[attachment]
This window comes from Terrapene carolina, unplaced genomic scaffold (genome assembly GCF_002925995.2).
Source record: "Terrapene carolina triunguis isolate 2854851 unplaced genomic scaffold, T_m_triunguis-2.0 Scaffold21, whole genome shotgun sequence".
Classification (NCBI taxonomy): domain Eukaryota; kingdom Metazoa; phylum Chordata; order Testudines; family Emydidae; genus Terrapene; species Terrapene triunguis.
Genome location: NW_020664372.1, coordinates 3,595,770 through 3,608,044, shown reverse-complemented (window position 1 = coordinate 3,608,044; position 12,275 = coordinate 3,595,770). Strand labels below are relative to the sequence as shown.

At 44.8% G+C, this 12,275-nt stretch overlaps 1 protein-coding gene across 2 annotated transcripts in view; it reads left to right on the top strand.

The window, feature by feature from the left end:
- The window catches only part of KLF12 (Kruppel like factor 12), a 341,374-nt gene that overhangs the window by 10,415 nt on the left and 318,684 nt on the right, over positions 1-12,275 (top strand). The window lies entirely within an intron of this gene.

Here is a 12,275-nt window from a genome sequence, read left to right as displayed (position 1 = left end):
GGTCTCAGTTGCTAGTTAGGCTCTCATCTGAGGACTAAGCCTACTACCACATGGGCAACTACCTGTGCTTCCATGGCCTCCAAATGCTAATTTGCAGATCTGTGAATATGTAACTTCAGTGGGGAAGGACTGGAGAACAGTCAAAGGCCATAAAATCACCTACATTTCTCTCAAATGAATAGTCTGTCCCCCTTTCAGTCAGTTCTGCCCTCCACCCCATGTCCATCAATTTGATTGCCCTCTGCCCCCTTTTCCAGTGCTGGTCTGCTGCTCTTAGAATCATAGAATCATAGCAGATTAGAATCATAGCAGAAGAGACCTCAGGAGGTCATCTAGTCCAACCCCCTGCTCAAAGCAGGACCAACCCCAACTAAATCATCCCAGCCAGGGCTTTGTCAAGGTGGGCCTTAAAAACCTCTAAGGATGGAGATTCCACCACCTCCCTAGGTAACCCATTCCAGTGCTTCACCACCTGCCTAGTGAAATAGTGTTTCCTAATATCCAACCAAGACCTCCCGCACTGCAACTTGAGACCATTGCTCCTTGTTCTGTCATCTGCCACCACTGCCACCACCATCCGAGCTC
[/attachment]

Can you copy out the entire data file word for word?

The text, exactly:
This window comes from Terrapene carolina, unplaced genomic scaffold (genome assembly GCF_002925995.2).
Source record: "Terrapene carolina triunguis isolate 2854851 unplaced genomic scaffold, T_m_triunguis-2.0 Scaffold21, whole genome shotgun sequence".
Classification (NCBI taxonomy): domain Eukaryota; kingdom Metazoa; phylum Chordata; order Testudines; family Emydidae; genus Terrapene; species Terrapene triunguis.
Genome location: NW_020664372.1, coordinates 3,595,770 through 3,608,044, shown reverse-complemented (window position 1 = coordinate 3,608,044; position 12,275 = coordinate 3,595,770). Strand labels below are relative to the sequence as shown.

At 44.8% G+C, this 12,275-nt stretch overlaps 1 protein-coding gene across 2 annotated transcripts in view; it reads left to right on the top strand.

The window, feature by feature from the left end:
- The window catches only part of KLF12 (Kruppel like factor 12), a 341,374-nt gene that overhangs the window by 10,415 nt on the left and 318,684 nt on the right, over positions 1-12,275 (top strand). The window lies entirely within an intron of this gene.

Here is a 12,275-nt window from a genome sequence, read left to right as displayed (position 1 = left end):
GGTCTCAGTTGCTAGTTAGGCTCTCATCTGAGGACTAAGCCTACTACCACATGGGCAACTACCTGTGCTTCCATGGCCTCCAAATGCTAATTTGCAGATCTGTGAATATGTAACTTCAGTGGGGAAGGACTGGAGAACAGTCAAAGGCCATAAAATCACCTACATTTCTCTCAAATGAATAGTCTGTCCCCCTTTCAGTCAGTTCTGCCCTCCACCCCATGTCCATCAATTTGATTGCCCTCTGCCCCCTTTTCCAGTGCTGGTCTGCTGCTCTTAGAATCATAGAATCATAGCAGATTAGAATCATAGCAGAAGAGACCTCAGGAGGTCATCTAGTCCAACCCCCTGCTCAAAGCAGGACCAACCCCAACTAAATCATCCCAGCCAGGGCTTTGTCAAGGTGGGCCTTAAAAACCTCTAAGGATGGAGATTCCACCACCTCCCTAGGTAACCCATTCCAGTGCTTCACCACCTGCCTAGTGAAATAGTGTTTCCTAATATCCAACCAAGACCTCCCGCACTGCAACTTGAGACCATTGCTCCTTGTTCTGTCATCTGCCACCACTGCCACCACCATCCGAGCTC